Buying real estate is full of little” trip me ups”, but it is one area where you don’t want to make a mistake.
Have you ever gone to look at 6 houses, being desperate to find one and then got them all muddled up in your head?
Sure you have! It is common to look at several and take features and benefits from one and think that the other has something it doesn’t have.
I remember a client once telling me she wanted to buy the one with the gorgeous drapes in the main bedroom. She was visualising the best drapes in a house in possibly the worst location instead of the best house with the average drapes.
When I suggested we make a short list and go back to each of them, she was thoroughly confused and could not understand why she thought the house she liked had the nice drapes.
Top house hunting mistakes.
We can buy with our emotions and perhaps we might fall in love with a lifestyle when in reality it could be vastly different in real life.
Take the buyer who envisages a laid back life on a lifestyle block several km out of the city, not close to work or schools at all.
They imagine green space and a child’s pony and loads of free homegrown vegetables, when in essence it is probably a 2 hour trip by car to work leaving in the wee hours, and every weekend and night working on the land, feeding the cantankerous pony and watering those pest ridden vegetables.
Skipping getting pre-approval for financing.
Imagine making an offer only to go through all the sales process and costs associated with the building inspections and solicitors fees and then be turned down for finance and have the sale crash? Disappointing.
Not doing your homework and shopping around.
When you are spending so much money, surely it is wise to make sure that you are buying at a fair market price? Why would you not compare apples with apples and view other houses in that location that offer the same or similar.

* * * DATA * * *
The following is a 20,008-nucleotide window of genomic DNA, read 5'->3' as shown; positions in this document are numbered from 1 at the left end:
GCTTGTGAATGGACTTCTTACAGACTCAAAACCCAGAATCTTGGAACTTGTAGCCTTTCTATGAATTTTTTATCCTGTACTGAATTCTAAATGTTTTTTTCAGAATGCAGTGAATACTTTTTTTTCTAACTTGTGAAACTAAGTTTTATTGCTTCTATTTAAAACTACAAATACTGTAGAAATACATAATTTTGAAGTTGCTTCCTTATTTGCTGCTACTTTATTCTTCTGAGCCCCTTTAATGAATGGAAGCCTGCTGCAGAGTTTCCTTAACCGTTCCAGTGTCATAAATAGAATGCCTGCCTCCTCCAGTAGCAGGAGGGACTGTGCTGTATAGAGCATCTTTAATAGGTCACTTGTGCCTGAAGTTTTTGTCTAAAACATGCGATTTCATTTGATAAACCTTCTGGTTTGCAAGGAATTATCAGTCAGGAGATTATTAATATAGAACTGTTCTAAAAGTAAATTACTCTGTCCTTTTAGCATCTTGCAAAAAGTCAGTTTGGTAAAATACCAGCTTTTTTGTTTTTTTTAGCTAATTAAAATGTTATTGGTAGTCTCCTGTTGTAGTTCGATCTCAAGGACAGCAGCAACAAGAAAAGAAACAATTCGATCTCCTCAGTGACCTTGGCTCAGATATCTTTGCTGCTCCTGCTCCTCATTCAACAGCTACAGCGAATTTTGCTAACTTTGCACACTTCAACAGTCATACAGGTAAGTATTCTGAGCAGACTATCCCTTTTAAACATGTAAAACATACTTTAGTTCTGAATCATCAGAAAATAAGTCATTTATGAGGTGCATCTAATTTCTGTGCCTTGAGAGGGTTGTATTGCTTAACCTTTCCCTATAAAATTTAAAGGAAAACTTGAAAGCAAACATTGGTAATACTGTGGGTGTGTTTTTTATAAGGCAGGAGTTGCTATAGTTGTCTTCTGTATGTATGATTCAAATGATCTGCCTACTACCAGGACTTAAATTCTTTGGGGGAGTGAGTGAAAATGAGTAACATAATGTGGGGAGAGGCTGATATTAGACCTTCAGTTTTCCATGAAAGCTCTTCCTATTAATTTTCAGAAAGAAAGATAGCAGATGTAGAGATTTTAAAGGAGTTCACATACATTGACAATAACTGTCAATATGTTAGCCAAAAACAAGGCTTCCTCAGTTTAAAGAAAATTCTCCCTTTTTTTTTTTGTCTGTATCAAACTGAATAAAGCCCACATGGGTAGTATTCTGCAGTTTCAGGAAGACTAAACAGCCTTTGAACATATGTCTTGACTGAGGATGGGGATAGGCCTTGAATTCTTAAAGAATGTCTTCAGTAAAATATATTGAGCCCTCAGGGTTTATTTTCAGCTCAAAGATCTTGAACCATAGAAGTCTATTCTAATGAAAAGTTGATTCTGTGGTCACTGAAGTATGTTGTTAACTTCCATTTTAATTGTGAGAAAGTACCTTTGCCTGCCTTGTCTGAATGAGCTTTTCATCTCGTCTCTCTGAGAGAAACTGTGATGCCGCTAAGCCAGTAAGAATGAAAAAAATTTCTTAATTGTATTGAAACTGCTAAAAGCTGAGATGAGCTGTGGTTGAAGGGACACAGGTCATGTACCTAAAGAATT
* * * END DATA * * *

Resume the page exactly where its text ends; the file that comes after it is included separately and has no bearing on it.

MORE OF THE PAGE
If you don’t do your homework you might pay too much. I always advise my buyers that it is better to buy with the attitude “buy to sell”. In other words when buying a property make sure that if you had to sell suddenly you could.
Fear of missing out. All this does is push up the price. If a Seller has several people competing for the property for fear of missing out they are sure to get a higher price as buyers try to outbid each other.
Researching the neighbourhood
It is always best to check out the neighbourhood. Ask questions and do the research. Are there any negative things about the neighbourhood? How good are the schools, the shops, the transport etc?
Not doing a proper building inspection check.
Nobody can know everything. If the property looks great, then that is fine, but can you really see underneath the cladding, or are the electrics or plumbing in good condition?
Does the roof leak? What about termites? I have seen newish houses demolished by termites… they are nasty little mites!
Offering too much.
Often in a Tender situation or at an Auction you buy with emotion. FOMO ( fear of missing out ) comes into play. Rather make a limit on what you will spend and act logically.
There will always be a property out there for you.
Overreacting to a relative’s opinion of price on the property.
Often first home buyers will bring Mum or Dad along to view a property. This is well and good, unless they have not bought or sold in 50 years.
They could be judging the value on “back in the day” and are not in tune with a fair market price.
Before you invite their thoughts make sure that you supply them with current market sales statistics, otherwise you will not understand why they do not feel that you should buy that particular property.
But do take notice if there is a suggestion that the roof could be leaking or some such thing – always investigate, as often they might have had experience in such things and notice the signs beforehand.
Research and make sure that you know what you want
Ask the questions. Find a suitable agent to help you with your search. They should be the area experts. A buyers advocate
could give you valuable advice.
Often it is a misconception that buying privately can win a buyer a bargain. This is not true.
I have seen buyers pay too much time and time again when people sell privately to them because they think their house is worth more after getting a real estate market appraisal that they are not happy with.
In most countries Real Estate Salespeople are governed by certain codes of professional conduct and client care and many Government Acts which protect you as a consumer.
Sometimes, private sellers can also sell for too much or too little, so you see it works both ways.
Why would you take a risk on the most expensive and important buying decision that most of us will only make a few times in our lifetime if we are lucky enough?
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